There are so many decisions to make when you’re planning a wedding. If it’s a life event that you’ve always dreamed of or held in high regard, it can also feel like there’s a lot of pressure on you to make the ‘right’ decision. (Newsflash: there isn’t one right way to plan a wedding.)
Here are the five things that I wish someone told me during the wedding planning process, because I know it would have saved me some heartache!
Don’t add items to your wedding registry that you will never use. It’s incredibly helpful to get engagement and wedding gifts based on the kindness of your loved ones. A registry is very smart because it can help give people ideas of what you actually want and will use. While you’ll register for the basics, you may feel pressured to add items to your list that you ‘feel’ you should have. Don’t add an expensive hand mixer if you know you’ll never take up baking. Or if you don’t drink wine very often, don’t get a fancy aerator. While it’s nice to splurge on things that you can use for special occasions, it will make more sense to double up on the things you’ll need and use (like an extra set of silverware.)
You don’t have to choose any details based on an image you used to have in your mind. It’s likely that you have a wedding vision made up in your mind that you may feel the need to execute on. Just remember that the wedding you once envisioned likely didn’t take personal preference (for you or your spouse), changing personalities, season, family changes or even budget in mind. It’s ok to alter your decisions (from the goal wedding dress to the wedding theme) so that the final outcome looks different from what you had in mind. The end result will be special and meaningful, no matter how much it strays from what you initially had in mind.
If you’re second guessing having someone in your wedding party, trust your gut. Choosing who will be a bridesmaid or groomsmen is a decision that you should consider thoughtfully. These individuals will not only be cornerstones to your wedding events but they will be in the photos that you keep for a lifetime. If there’s a childhood friend that’s all-drama, a cousin who you barely speak to, or an individual who you don’t see in your life for the long-haul because they don’t support your relationship, then don’t ask them to be in the wedding party. You won’t regret having a smaller Team Bride or Team Groom if it’s filled with genuine people who are lifelong friends. If it’s important to still find a way to honor this person, give them a different job like saying grace over the reception meal.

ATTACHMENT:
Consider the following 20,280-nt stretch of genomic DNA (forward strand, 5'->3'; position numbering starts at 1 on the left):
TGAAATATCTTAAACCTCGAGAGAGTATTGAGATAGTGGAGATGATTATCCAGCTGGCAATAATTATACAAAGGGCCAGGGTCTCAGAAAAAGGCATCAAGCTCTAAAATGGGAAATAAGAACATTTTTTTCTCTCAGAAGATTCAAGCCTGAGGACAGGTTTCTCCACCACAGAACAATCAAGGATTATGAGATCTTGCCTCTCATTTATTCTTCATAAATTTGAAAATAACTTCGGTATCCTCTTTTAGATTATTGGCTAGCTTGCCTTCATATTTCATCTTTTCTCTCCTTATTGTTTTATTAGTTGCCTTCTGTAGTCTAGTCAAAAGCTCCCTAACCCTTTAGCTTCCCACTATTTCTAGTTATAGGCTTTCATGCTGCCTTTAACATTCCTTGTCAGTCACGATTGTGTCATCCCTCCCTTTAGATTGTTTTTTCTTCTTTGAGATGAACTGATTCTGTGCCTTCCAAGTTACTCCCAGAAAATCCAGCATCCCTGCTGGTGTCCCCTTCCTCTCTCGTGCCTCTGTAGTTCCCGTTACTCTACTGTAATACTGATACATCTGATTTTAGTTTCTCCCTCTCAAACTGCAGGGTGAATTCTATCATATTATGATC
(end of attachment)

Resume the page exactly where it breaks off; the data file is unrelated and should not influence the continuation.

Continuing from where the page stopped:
It’s ok to have an unplugged wedding. One of the reasons that some couples say they would not have an unplugged wedding is because they want their guests to feel comfortable and don’t want to ‘tell them what to do.’ Here’s the thing. An unplugged wedding (where guests are politely told not to have their phones or cameras out, for at least the ceremony) will actually lead to better memories. Guests will be more present and the videographer/photographer who you’re paying good money for will get much better results. There’s nothing worse than an auntie with her iPad behind the scenes of your wedding photos. You aren’t asking too much of your guests and if they actually have an emergency or real reason that they can’t unplug, then they will still tend to what’s needed.
Don’t get so caught up in planning that you neglect your relationship. So often couples end up fighting over the smallest to biggest wedding related decisions. Instead of being a season in your courtship where you’re brought together, you can end up at the aisle on shaky ground. Take the time you need to continue dating your spouse to be. Don’t make everything about your upcoming nuptials. And start paving the way for your future marriage. At the end of the day it isn’t about a color swatch or a playlist but about the promise of forever.
Girl with a diamond ring